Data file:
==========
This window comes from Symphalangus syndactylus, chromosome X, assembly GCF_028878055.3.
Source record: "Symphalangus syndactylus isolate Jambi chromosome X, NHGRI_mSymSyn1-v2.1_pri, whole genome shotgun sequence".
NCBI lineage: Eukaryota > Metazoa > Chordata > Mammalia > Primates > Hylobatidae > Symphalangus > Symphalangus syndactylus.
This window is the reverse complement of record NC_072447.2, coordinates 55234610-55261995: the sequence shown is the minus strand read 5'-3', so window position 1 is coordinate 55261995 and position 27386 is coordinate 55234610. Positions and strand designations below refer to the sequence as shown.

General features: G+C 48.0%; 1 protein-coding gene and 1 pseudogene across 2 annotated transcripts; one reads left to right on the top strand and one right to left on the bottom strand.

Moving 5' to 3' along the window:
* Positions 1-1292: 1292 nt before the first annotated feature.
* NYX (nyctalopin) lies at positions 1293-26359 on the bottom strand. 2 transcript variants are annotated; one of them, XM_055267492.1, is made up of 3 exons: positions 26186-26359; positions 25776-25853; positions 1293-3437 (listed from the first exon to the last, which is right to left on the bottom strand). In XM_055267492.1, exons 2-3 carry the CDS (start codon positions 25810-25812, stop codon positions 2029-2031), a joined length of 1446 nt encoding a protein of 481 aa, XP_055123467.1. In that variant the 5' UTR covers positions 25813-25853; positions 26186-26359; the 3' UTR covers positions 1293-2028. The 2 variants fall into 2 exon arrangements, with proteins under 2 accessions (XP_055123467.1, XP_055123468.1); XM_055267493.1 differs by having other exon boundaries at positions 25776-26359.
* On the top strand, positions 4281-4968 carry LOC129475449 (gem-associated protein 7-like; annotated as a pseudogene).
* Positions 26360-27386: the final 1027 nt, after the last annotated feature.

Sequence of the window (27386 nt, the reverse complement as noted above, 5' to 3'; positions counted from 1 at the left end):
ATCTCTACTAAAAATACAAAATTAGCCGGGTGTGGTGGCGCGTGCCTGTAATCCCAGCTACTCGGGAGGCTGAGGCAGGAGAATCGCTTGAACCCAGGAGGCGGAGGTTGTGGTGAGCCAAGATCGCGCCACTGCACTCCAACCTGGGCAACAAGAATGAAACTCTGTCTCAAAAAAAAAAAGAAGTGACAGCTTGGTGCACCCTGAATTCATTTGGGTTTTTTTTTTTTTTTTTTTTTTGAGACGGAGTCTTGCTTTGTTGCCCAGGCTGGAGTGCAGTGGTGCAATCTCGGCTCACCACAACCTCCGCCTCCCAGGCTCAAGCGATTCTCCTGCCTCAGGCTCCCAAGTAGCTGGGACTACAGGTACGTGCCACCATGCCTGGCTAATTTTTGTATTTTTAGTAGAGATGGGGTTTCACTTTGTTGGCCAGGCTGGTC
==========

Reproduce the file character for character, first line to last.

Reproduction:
This window comes from Symphalangus syndactylus, chromosome X, assembly GCF_028878055.3.
Source record: "Symphalangus syndactylus isolate Jambi chromosome X, NHGRI_mSymSyn1-v2.1_pri, whole genome shotgun sequence".
NCBI lineage: Eukaryota > Metazoa > Chordata > Mammalia > Primates > Hylobatidae > Symphalangus > Symphalangus syndactylus.
This window is the reverse complement of record NC_072447.2, coordinates 55234610-55261995: the sequence shown is the minus strand read 5'-3', so window position 1 is coordinate 55261995 and position 27386 is coordinate 55234610. Positions and strand designations below refer to the sequence as shown.

General features: G+C 48.0%; 1 protein-coding gene and 1 pseudogene across 2 annotated transcripts; one reads left to right on the top strand and one right to left on the bottom strand.

Moving 5' to 3' along the window:
* Positions 1-1292: 1292 nt before the first annotated feature.
* NYX (nyctalopin) lies at positions 1293-26359 on the bottom strand. 2 transcript variants are annotated; one of them, XM_055267492.1, is made up of 3 exons: positions 26186-26359; positions 25776-25853; positions 1293-3437 (listed from the first exon to the last, which is right to left on the bottom strand). In XM_055267492.1, exons 2-3 carry the CDS (start codon positions 25810-25812, stop codon positions 2029-2031), a joined length of 1446 nt encoding a protein of 481 aa, XP_055123467.1. In that variant the 5' UTR covers positions 25813-25853; positions 26186-26359; the 3' UTR covers positions 1293-2028. The 2 variants fall into 2 exon arrangements, with proteins under 2 accessions (XP_055123467.1, XP_055123468.1); XM_055267493.1 differs by having other exon boundaries at positions 25776-26359.
* On the top strand, positions 4281-4968 carry LOC129475449 (gem-associated protein 7-like; annotated as a pseudogene).
* Positions 26360-27386: the final 1027 nt, after the last annotated feature.

Sequence of the window (27386 nt, the reverse complement as noted above, 5' to 3'; positions counted from 1 at the left end):
ATCTCTACTAAAAATACAAAATTAGCCGGGTGTGGTGGCGCGTGCCTGTAATCCCAGCTACTCGGGAGGCTGAGGCAGGAGAATCGCTTGAACCCAGGAGGCGGAGGTTGTGGTGAGCCAAGATCGCGCCACTGCACTCCAACCTGGGCAACAAGAATGAAACTCTGTCTCAAAAAAAAAAAGAAGTGACAGCTTGGTGCACCCTGAATTCATTTGGGTTTTTTTTTTTTTTTTTTTTTTGAGACGGAGTCTTGCTTTGTTGCCCAGGCTGGAGTGCAGTGGTGCAATCTCGGCTCACCACAACCTCCGCCTCCCAGGCTCAAGCGATTCTCCTGCCTCAGGCTCCCAAGTAGCTGGGACTACAGGTACGTGCCACCATGCCTGGCTAATTTTTGTATTTTTAGTAGAGATGGGGTTTCACTTTGTTGGCCAGGCTGGTC